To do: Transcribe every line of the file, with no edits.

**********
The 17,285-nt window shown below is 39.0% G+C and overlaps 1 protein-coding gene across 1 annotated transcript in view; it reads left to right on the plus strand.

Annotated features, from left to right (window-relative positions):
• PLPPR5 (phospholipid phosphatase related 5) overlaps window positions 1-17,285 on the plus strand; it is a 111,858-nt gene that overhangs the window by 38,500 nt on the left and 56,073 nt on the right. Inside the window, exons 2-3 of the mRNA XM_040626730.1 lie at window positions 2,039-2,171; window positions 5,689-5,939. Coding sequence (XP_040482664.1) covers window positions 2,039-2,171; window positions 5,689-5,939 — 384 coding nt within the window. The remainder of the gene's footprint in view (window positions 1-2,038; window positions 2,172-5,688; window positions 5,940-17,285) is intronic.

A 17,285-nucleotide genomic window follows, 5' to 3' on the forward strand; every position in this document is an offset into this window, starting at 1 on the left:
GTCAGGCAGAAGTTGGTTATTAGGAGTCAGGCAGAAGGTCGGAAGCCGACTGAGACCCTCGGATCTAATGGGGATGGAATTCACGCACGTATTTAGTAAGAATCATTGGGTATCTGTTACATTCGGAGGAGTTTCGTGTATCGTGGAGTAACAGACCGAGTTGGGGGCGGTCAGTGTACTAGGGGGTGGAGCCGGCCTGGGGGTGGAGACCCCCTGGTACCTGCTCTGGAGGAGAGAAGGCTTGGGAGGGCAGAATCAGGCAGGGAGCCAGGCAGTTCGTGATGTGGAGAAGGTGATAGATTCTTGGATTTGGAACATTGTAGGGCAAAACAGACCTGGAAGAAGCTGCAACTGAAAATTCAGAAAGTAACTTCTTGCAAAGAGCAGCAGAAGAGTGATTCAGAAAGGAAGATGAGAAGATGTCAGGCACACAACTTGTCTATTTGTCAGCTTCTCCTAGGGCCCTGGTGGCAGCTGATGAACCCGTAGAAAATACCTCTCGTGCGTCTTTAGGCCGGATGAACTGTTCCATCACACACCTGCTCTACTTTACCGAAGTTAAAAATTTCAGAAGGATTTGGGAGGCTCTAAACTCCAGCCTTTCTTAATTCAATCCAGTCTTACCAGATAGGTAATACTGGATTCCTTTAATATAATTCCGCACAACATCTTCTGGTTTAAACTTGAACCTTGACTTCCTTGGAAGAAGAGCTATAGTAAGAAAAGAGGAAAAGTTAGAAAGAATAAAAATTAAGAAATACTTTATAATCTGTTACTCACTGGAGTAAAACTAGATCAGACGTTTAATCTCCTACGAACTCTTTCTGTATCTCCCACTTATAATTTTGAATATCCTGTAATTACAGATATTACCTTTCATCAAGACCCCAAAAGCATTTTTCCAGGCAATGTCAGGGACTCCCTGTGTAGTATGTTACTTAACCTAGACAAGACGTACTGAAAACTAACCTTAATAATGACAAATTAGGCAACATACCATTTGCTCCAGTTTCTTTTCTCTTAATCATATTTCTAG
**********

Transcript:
The 17,285-nt window shown below is 39.0% G+C and overlaps 1 protein-coding gene across 1 annotated transcript in view; it reads left to right on the plus strand.

Annotated features, from left to right (window-relative positions):
• PLPPR5 (phospholipid phosphatase related 5) overlaps window positions 1-17,285 on the plus strand; it is a 111,858-nt gene that overhangs the window by 38,500 nt on the left and 56,073 nt on the right. Inside the window, exons 2-3 of the mRNA XM_040626730.1 lie at window positions 2,039-2,171; window positions 5,689-5,939. Coding sequence (XP_040482664.1) covers window positions 2,039-2,171; window positions 5,689-5,939 — 384 coding nt within the window. The remainder of the gene's footprint in view (window positions 1-2,038; window positions 2,172-5,688; window positions 5,940-17,285) is intronic.

A 17,285-nucleotide genomic window follows, 5' to 3' on the forward strand; every position in this document is an offset into this window, starting at 1 on the left:
GTCAGGCAGAAGTTGGTTATTAGGAGTCAGGCAGAAGGTCGGAAGCCGACTGAGACCCTCGGATCTAATGGGGATGGAATTCACGCACGTATTTAGTAAGAATCATTGGGTATCTGTTACATTCGGAGGAGTTTCGTGTATCGTGGAGTAACAGACCGAGTTGGGGGCGGTCAGTGTACTAGGGGGTGGAGCCGGCCTGGGGGTGGAGACCCCCTGGTACCTGCTCTGGAGGAGAGAAGGCTTGGGAGGGCAGAATCAGGCAGGGAGCCAGGCAGTTCGTGATGTGGAGAAGGTGATAGATTCTTGGATTTGGAACATTGTAGGGCAAAACAGACCTGGAAGAAGCTGCAACTGAAAATTCAGAAAGTAACTTCTTGCAAAGAGCAGCAGAAGAGTGATTCAGAAAGGAAGATGAGAAGATGTCAGGCACACAACTTGTCTATTTGTCAGCTTCTCCTAGGGCCCTGGTGGCAGCTGATGAACCCGTAGAAAATACCTCTCGTGCGTCTTTAGGCCGGATGAACTGTTCCATCACACACCTGCTCTACTTTACCGAAGTTAAAAATTTCAGAAGGATTTGGGAGGCTCTAAACTCCAGCCTTTCTTAATTCAATCCAGTCTTACCAGATAGGTAATACTGGATTCCTTTAATATAATTCCGCACAACATCTTCTGGTTTAAACTTGAACCTTGACTTCCTTGGAAGAAGAGCTATAGTAAGAAAAGAGGAAAAGTTAGAAAGAATAAAAATTAAGAAATACTTTATAATCTGTTACTCACTGGAGTAAAACTAGATCAGACGTTTAATCTCCTACGAACTCTTTCTGTATCTCCCACTTATAATTTTGAATATCCTGTAATTACAGATATTACCTTTCATCAAGACCCCAAAAGCATTTTTCCAGGCAATGTCAGGGACTCCCTGTGTAGTATGTTACTTAACCTAGACAAGACGTACTGAAAACTAACCTTAATAATGACAAATTAGGCAACATACCATTTGCTCCAGTTTCTTTTCTCTTAATCATATTTCTAG